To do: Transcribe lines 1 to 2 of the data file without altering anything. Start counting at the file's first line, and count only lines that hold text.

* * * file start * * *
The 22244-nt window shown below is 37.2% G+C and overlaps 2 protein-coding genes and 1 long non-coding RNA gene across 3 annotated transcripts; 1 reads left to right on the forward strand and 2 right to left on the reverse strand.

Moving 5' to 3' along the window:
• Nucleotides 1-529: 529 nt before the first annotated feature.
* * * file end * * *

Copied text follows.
The 22244-nt window shown below is 37.2% G+C and overlaps 2 protein-coding genes and 1 long non-coding RNA gene across 3 annotated transcripts; 1 reads left to right on the forward strand and 2 right to left on the reverse strand.

Moving 5' to 3' along the window: